Home mixing is back in fashion

GROWING AND mixing your own feeds may have gone out of fashion in recent times, with the ever-increasing quality of concentrate feeds available, but Tenbury Wells-based John Adams believes it”s worth the effort.

One of the main plusses to home mixing is knowing exactly what”s in each batch of feed made and being able to easily adjust the ration such as when sheep need a higher protein percentage, says Mr Adams of The Old Manor House, Bockleton.

Each winter he feeds home-mixed rations to 450 in-lamb ewes, 150 finishing cattle and about 250 finishing hoggets from the previous year”s lambing. This means quality ingredients and palatable rations are essential.

Most ingredients for the feeds are home-grown, with just soya and a high protein pellet bought in to increase protein levels. “The feeds are fairly basic, with wheat, barley and beans the main constituents of all the feeds,” says Mr Adams.

For the finishing hoggets a 14% protein mix is made containing 42.5% barley, 30% wheat, 25% beans and 2.5% minerals. “Hoggets generally finish well off this mix and ad-lib silage. But should we ever need to increase the protein percentage, we take out 50kg of barley and replace it with 50kg of soya. This increases protein by 2%,” he explains. Mixing this might seem a hassle, but at current grain and protein prices it”s costing about 75/t to produce the 14% protein mix, reckons Mr Adams.

It was a switch away from home-mixed ewe feeds about 15 years ago which convinced him of the benefits of growing and mixing his own feeds. “We tried a concentrate feed for one year, but a lot of ewes suffered with twin lamb disease, a condition we had seen rarely if at all when feeding home-mixed rations in the past.

“We went back to growing and mixing our own feed again the following year and have hardly seen any metabolic problems since. It may have just been a bad year, but with home-grown cereals and beans available it seemed best to stick with what we knew.”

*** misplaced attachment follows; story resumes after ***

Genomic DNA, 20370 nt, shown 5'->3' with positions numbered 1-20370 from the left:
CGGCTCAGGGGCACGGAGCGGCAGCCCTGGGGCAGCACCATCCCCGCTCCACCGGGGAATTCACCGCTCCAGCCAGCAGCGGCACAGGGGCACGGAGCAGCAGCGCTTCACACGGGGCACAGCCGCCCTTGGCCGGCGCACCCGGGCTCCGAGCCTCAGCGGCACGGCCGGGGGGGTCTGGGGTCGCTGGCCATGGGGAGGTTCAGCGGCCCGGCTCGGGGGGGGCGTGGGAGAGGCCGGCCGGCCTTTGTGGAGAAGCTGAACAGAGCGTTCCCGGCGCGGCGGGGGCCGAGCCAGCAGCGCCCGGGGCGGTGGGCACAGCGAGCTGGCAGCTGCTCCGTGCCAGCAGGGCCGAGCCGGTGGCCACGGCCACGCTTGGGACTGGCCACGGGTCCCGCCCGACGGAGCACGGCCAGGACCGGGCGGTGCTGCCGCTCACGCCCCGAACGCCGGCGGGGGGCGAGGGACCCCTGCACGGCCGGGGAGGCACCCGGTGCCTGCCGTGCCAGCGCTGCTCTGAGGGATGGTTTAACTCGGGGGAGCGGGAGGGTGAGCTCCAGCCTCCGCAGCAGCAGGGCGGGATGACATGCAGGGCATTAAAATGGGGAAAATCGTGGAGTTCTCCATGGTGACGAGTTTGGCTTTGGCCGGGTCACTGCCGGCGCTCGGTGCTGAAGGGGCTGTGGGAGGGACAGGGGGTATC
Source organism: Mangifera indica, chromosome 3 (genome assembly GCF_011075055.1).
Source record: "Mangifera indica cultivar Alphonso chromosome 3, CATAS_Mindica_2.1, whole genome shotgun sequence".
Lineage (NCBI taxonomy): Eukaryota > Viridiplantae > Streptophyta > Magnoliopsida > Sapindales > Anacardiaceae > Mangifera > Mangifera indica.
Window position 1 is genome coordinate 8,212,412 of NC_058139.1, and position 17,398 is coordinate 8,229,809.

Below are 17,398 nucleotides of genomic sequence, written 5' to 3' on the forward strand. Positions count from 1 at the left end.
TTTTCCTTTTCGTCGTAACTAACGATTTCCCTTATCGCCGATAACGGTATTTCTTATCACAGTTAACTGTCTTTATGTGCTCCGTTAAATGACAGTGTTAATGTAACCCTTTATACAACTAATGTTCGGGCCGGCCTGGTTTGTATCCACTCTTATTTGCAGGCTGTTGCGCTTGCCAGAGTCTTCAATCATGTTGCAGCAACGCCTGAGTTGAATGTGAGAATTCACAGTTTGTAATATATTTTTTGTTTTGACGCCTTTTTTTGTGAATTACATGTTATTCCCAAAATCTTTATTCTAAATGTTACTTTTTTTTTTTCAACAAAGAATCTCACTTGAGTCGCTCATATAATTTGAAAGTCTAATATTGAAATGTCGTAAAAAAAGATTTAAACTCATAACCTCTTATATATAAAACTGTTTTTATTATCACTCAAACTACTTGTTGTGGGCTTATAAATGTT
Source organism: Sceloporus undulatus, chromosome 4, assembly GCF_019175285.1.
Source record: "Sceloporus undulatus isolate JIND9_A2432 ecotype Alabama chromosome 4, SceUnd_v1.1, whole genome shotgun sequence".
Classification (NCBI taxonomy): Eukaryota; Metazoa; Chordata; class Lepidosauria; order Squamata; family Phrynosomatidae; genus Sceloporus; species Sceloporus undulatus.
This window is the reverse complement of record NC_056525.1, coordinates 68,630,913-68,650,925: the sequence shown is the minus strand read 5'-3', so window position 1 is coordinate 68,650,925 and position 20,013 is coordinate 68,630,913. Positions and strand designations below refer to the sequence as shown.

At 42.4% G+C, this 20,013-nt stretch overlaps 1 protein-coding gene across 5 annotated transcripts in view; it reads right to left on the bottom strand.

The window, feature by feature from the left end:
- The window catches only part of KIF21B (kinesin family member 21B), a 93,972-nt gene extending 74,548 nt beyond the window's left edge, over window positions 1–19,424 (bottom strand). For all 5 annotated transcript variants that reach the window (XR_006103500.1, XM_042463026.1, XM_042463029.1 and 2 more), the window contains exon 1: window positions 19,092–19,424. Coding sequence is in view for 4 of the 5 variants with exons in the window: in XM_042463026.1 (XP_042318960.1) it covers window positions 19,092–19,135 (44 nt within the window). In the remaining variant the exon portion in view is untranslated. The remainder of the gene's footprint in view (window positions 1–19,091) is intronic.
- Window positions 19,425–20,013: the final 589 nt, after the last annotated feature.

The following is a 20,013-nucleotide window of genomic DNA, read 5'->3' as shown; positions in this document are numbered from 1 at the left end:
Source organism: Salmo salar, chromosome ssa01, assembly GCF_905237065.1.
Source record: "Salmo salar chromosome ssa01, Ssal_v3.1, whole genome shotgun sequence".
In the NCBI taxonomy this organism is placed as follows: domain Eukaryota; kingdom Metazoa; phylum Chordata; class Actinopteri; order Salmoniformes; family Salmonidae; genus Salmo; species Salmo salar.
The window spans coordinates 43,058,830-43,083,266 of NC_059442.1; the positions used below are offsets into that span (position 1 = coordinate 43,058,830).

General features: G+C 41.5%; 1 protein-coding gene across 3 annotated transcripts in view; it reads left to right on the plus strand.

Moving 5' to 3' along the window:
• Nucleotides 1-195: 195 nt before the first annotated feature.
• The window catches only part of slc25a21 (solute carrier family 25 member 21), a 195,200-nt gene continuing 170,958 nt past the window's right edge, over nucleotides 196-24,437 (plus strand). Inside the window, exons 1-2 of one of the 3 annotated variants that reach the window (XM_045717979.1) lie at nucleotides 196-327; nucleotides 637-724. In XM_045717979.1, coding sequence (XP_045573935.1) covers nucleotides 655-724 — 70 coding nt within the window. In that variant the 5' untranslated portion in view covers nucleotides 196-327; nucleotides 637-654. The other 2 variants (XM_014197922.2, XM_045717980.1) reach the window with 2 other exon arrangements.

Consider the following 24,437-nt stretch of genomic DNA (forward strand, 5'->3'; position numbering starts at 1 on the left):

Mr Adams” ewe mix is essentially the same as the hogget feed, but it contains a 40% protein pellet to increase protein levels to about 18%. “It”s 20% wheat, 43% barley, 17% beans and 20% protein pellets and is fed alongside ad-lib grass and maize silage. This is costing about 95/t in ingredients, plus about 12/t for milling and mixing costs.”

Ewes are housed from late December and feeding starts about four to six weeks before lambing depending on ewe condition. Early-March lambing ewes are offered 0.2kg a head to start with, moving up to 0.5kg a head at lambing.

But unlike most flocks Mr Adams doesn”t scan his ewes. “It might save a bit of money as we wouldn”t be feeding barren ewes, but we can usually spot them fairly easily by the lack of udder development and pull them off early on,” he says.

Once lambed, ewes are put out to grass within two to three days and fed the same mix as before lambing with high magnesium buckets put out to prevent staggers.

Single lambs are offered creep feed from about two weeks old, which is a similar mix to the hogget finishing ration. Lamb sales start in early July.

“Mixing and milling feeds may take time, but it can be left to mix while you get on with another task on the farm, so it doesn”t make much difference to the routine,” adds Mr Adams.